for more information contact

I Am Skooter
So here's us, on the raggedy edge.
And did you get my message / On the People's Radio? I wrote it in Alberta /Across the prairie spine.
— Rheostatics, Northern Wish
April 10, 2007
Moving Targets in Interface Design

One of the fundamental differences between Windows and the Macintosh is the location of the menu bar. Put simply, the menus on your Mac will always be at the top of your primary screen in a white bar. They will always be in the same location.

Windows, by contrast, pins the menus to the top of the current window. The position, size and number of items displayed on the menus will move with the window’s position on the screen and depends on whether or not it’s maximized.

This is one example of the problem created by moving targets for user interfaces. The six little buttons on the right provide an even more dramatic one.

These screenshots are from Quotewerks, a quote building application that I use every day as one of two primary applications. To say I’m not fond of it is an understatement. It’s actually the better of the two though.

These six buttons are actually two rows of buttons which perform the same functions on different objects. The boxes in the top row will be familiar to most Windows users, and from left to right they minimize the window, swap between the maximized and non-maximized positions, and close the window.

The buttons in the second row perform the same functions in the same order but they are the document window controls. Quotewerks allows me to have five documents open at onnce, meaning that there could be up to five of these sets of buttons at any one time. Why they look different is an entirely separate issue from my main problem, which is where they are on the screen.

As an aside, I have yet to understand why Quotewerks limits me to five documents at once. It seems fairly arbitrary. On to the topic at hand though.

The Document Window

Each quote is a document contained in a window. The windows look like this:
Quotewerks Document, not maximized.

The orange circle superimposed on the image highlights the position of the document window controls—minimize, maximize and close. It’s worth noting here that not only do the boxes appear identical to the main application controls (visible in the upper right hand corner of the image.) Also worth noting is the order that key items appear from the top of the screen down: the main application menu, the icon based toolbar (offering various document controls) and the document window controls, then the document contents.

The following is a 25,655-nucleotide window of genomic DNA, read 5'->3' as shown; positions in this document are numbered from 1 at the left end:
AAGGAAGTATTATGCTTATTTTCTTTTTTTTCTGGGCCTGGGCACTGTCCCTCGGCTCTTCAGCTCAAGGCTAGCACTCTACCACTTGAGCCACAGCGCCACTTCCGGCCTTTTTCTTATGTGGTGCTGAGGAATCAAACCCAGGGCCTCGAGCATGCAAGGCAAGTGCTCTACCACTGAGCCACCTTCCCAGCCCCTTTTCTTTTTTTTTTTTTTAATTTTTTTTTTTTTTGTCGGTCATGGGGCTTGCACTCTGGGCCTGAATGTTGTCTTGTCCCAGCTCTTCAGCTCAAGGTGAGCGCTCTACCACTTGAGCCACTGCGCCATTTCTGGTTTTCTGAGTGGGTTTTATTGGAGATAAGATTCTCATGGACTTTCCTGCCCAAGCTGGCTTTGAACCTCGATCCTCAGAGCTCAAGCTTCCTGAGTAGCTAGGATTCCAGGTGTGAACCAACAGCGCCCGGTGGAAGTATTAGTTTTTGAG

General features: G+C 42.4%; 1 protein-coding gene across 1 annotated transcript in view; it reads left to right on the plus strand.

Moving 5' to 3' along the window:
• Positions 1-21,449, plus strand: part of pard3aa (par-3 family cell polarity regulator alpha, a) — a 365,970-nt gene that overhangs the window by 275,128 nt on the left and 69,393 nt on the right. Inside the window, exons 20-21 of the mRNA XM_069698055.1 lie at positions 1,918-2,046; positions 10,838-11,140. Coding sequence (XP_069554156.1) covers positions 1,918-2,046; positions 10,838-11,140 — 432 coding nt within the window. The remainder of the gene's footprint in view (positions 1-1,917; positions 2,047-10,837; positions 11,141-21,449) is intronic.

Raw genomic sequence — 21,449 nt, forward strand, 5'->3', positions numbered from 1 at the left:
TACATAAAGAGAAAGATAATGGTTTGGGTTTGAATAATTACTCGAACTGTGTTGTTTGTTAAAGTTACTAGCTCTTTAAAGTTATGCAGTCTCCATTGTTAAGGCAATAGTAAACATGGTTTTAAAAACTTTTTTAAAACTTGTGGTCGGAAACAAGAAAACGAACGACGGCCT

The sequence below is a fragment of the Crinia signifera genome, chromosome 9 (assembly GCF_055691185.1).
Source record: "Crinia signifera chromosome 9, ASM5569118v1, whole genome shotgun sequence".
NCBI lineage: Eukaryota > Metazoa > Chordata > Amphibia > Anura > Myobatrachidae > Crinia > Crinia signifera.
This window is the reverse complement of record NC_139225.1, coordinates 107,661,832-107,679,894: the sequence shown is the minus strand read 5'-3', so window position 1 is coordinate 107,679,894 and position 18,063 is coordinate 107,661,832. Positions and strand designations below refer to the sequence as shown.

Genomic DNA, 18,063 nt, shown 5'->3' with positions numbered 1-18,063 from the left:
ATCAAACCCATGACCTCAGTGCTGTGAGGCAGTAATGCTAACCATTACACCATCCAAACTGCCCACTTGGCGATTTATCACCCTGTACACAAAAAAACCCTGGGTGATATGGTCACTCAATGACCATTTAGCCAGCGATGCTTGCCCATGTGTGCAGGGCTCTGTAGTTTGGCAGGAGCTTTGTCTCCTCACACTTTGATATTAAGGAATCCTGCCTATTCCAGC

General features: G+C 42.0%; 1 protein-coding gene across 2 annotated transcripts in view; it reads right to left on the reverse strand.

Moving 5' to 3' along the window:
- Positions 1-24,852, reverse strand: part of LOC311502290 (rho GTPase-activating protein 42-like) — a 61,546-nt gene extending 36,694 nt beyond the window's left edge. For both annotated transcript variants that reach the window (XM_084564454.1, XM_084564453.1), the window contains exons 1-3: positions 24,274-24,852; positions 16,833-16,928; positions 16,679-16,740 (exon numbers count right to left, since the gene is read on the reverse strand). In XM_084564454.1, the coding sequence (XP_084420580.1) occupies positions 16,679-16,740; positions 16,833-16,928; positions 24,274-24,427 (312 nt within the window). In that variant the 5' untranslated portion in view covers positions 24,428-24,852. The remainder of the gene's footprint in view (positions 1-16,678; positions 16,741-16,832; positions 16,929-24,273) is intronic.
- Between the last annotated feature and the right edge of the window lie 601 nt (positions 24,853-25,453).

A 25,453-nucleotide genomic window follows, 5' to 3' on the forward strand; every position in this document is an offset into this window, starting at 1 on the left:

The Maximized Document Window

The next image shows the same document as a maximized window.
Quotewerks Document, maximized.

The orange circle indicates the same document window controls which have now moved to the far right hand side of the screen. This is perfectly normal behaviour for a Windows application, and while I personally find it disconcerting I recognize that millions of Windows users would not.

More critical is that two other things have happened. The document window controls have changed visually and more critically their relative position has changed on the screen. From top to bottom the key window elements are now the main application menu, the document window controls and the icon based toolbar, then the document contents.

Problems Created by the Document Window Controls

The document window controls now appear to belong to the entire application. This creates a vagueness of function that’s aggravated by the change in appearance. It also makes them very difficult to find.

I thrash around in the corner every day and at least once a day I click the application close box in the top right hand corner when I mean to only close a document window. Quotewerks is a particularly slow application to open and close (taking at least 3 minutes to do each), and as a result i lose a few minutes every day as a result of a poorly designed interface. This is despite the fact that I’m an extremely experienced user, and this is an application I work with every day to send at least ten quotes to our customers.

I find this particularly galling given that the behaviour is completely acceptable according to Windows standards.

This is just one example of how a poorly designed interface can create user confusion and lost productivity in a very real way.

Posted by skooter at 10:19 PM This entry is filed under Technology.
This entry is tagged: Information Architecture, Interaction Design, Mac, Microsoft, Quotewerks, Windows

blog comments powered by Disqus